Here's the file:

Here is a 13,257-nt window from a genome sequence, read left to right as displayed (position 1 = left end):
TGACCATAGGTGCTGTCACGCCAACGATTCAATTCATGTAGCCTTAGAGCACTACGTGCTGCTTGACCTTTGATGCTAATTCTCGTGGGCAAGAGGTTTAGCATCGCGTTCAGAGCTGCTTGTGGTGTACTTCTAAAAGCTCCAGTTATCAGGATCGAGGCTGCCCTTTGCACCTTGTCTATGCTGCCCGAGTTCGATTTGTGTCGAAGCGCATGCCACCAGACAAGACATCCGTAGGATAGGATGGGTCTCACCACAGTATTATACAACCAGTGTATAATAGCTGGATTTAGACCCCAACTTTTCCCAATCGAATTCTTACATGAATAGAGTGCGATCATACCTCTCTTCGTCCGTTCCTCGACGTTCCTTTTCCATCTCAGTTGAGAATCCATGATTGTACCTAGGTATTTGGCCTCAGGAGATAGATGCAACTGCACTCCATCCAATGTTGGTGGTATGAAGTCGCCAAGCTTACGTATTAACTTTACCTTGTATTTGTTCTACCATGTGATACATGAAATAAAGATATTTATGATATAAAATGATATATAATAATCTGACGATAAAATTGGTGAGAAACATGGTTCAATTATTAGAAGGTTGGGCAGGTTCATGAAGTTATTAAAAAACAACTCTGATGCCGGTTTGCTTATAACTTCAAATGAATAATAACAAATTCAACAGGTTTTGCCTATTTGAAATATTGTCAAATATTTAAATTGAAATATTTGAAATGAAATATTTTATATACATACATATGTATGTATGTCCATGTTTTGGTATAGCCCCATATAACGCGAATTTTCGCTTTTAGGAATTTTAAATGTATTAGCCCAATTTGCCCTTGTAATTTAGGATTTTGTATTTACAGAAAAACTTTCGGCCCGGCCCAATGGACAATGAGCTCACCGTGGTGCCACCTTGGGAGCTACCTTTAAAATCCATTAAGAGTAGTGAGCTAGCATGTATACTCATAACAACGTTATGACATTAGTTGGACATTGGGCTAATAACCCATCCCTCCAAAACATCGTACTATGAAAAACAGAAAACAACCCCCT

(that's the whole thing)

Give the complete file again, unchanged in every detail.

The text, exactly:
Here is a 13,257-nt window from a genome sequence, read left to right as displayed (position 1 = left end):
TGACCATAGGTGCTGTCACGCCAACGATTCAATTCATGTAGCCTTAGAGCACTACGTGCTGCTTGACCTTTGATGCTAATTCTCGTGGGCAAGAGGTTTAGCATCGCGTTCAGAGCTGCTTGTGGTGTACTTCTAAAAGCTCCAGTTATCAGGATCGAGGCTGCCCTTTGCACCTTGTCTATGCTGCCCGAGTTCGATTTGTGTCGAAGCGCATGCCACCAGACAAGACATCCGTAGGATAGGATGGGTCTCACCACAGTATTATACAACCAGTGTATAATAGCTGGATTTAGACCCCAACTTTTCCCAATCGAATTCTTACATGAATAGAGTGCGATCATACCTCTCTTCGTCCGTTCCTCGACGTTCCTTTTCCATCTCAGTTGAGAATCCATGATTGTACCTAGGTATTTGGCCTCAGGAGATAGATGCAACTGCACTCCATCCAATGTTGGTGGTATGAAGTCGCCAAGCTTACGTATTAACTTTACCTTGTATTTGTTCTACCATGTGATACATGAAATAAAGATATTTATGATATAAAATGATATATAATAATCTGACGATAAAATTGGTGAGAAACATGGTTCAATTATTAGAAGGTTGGGCAGGTTCATGAAGTTATTAAAAAACAACTCTGATGCCGGTTTGCTTATAACTTCAAATGAATAATAACAAATTCAACAGGTTTTGCCTATTTGAAATATTGTCAAATATTTAAATTGAAATATTTGAAATGAAATATTTTATATACATACATATGTATGTATGTCCATGTTTTGGTATAGCCCCATATAACGCGAATTTTCGCTTTTAGGAATTTTAAATGTATTAGCCCAATTTGCCCTTGTAATTTAGGATTTTGTATTTACAGAAAAACTTTCGGCCCGGCCCAATGGACAATGAGCTCACCGTGGTGCCACCTTGGGAGCTACCTTTAAAATCCATTAAGAGTAGTGAGCTAGCATGTATACTCATAACAACGTTATGACATTAGTTGGACATTGGGCTAATAACCCATCCCTCCAAAACATCGTACTATGAAAAACAGAAAACAACCCCCT